- Embed The Science and Engineering of Sound video at the top of your blog post
- Watch The Science and Engineering of Sound video by Filmmaker IQ up to 9:40 minute mark
- Add notes or other pieces of information that will help you remember the terms and concepts
Sound Wave – A vibrational disturbance that involves mechanical motion of molecules transmitting energy from one place to another.
Compression – Push of air molecules creating a peak of high pressure.
- Reducing a signal’s output level in relation to its input level to reduce dynamic range.
Rarefaction – A trough of low pressure.
Longitudinal Wave – The repetition of compression and rarefaction creates a longitudinal wave or sound wave.
Wave Form – Changes in air pressure created by the sound wave against time.
Wavelength – Distance between two peaks of a wave.
Velocity – Speed in a given direction.
Amplitude – The magnitude of a sound wave or an electric signal, measured in decibel’s.
Frequency – The # of times per second that a sound source vibrates, expressed in hertz (Hz).
Hertz – Unit of measurement of frequency; numerically equal to cycles per second (cps).
440 Hertz – The standard musicians use to tune instruments, which corresponds to the A note on second space treble clef.
Phase – Factor in the interaction of one wave with another, either acoustically or electronically.
- It also references, in a multiple microphone recording, the place a microphone samples the sound wave in relation to another microphone sampling the same sound wave.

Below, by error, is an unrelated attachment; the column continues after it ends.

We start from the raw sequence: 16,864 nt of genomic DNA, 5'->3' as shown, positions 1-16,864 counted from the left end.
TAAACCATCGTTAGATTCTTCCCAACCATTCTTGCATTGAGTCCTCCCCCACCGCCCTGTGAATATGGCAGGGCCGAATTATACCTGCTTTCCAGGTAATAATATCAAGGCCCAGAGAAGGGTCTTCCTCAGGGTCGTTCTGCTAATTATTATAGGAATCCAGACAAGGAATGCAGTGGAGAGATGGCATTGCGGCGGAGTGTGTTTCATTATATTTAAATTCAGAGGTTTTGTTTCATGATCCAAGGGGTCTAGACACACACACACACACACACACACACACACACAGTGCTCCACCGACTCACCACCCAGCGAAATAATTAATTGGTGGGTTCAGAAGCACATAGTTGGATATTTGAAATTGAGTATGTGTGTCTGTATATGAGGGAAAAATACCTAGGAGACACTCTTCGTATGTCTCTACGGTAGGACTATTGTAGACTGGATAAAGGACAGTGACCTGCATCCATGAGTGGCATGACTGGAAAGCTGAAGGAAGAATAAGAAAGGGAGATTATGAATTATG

Fundamental Frequency – The lowest frequency a sound source can produce.
- In other words, it is also called the first harmonic or primary frequency which is the lowest, or basic, pitch of a musical instrument. an example is 440 Hertz.
Harmonic – Is a multiple of the fundamental frequency, For example, 880 Hertz is the first harmonic of 440 Hertz.
Octave – The interval between two frequencies that have a tonal ratio of 2:1. For example, 880 Hertz is one octave above 440 Hertz.
Envelope – Describes the shape of a sound over time.
Attack – The time it takes for a sound to build up to full volume.
Decay – How quickly a sound levels off to a sustain.
Sustain – The ongoing sound.
Release – How quickly the sound decays or dissipates after the note is released.
Infrasonic – The range below the frequencies audible to human hearing.
Ultrasonic – The range above the frequencies of human hearing.
Pitch – The subjective perception of frequency – the highness or lowness of a sound.
Sound Frequency Spectrum – The range of frequencies audible to human hearing: about 20 to 20,000 Hz.
Bass – The low range of the audible frequency spectrum; usually from 20 to 320 Hz.
Midrange – The part of the frequency spectrum to which humans are most sensitive; the frequencies between roughly 320 Hz and 2,560 Hz.
Treble – Frequency range between roughly 5,120 Hz and 20,000 Hz, the highest two octaves audible to human hearing in the sound frequency spectrum.
Equalization – A signal-processing device that can boost, attenuate, or shelve frequencies in a sound source or sound system.
Decibel (dB) – A relative and dimensionless unit to measure the ratio of two quantities.
- Decibels are not a static unit measurement, it’s a comparison measurement and you always need a reference.
- Soft whisper around 30 dB SPL to freight train at 100 ft from 70dB SPL up to a jet takeoff from 200 feet registering at 120 dB SPL.
- Safety regulations – 85 dB and below you will be fine for 8 hours.
- Cut that time in half each 3 dB you go up.
- Every 3 dB higher doubles the signal strength.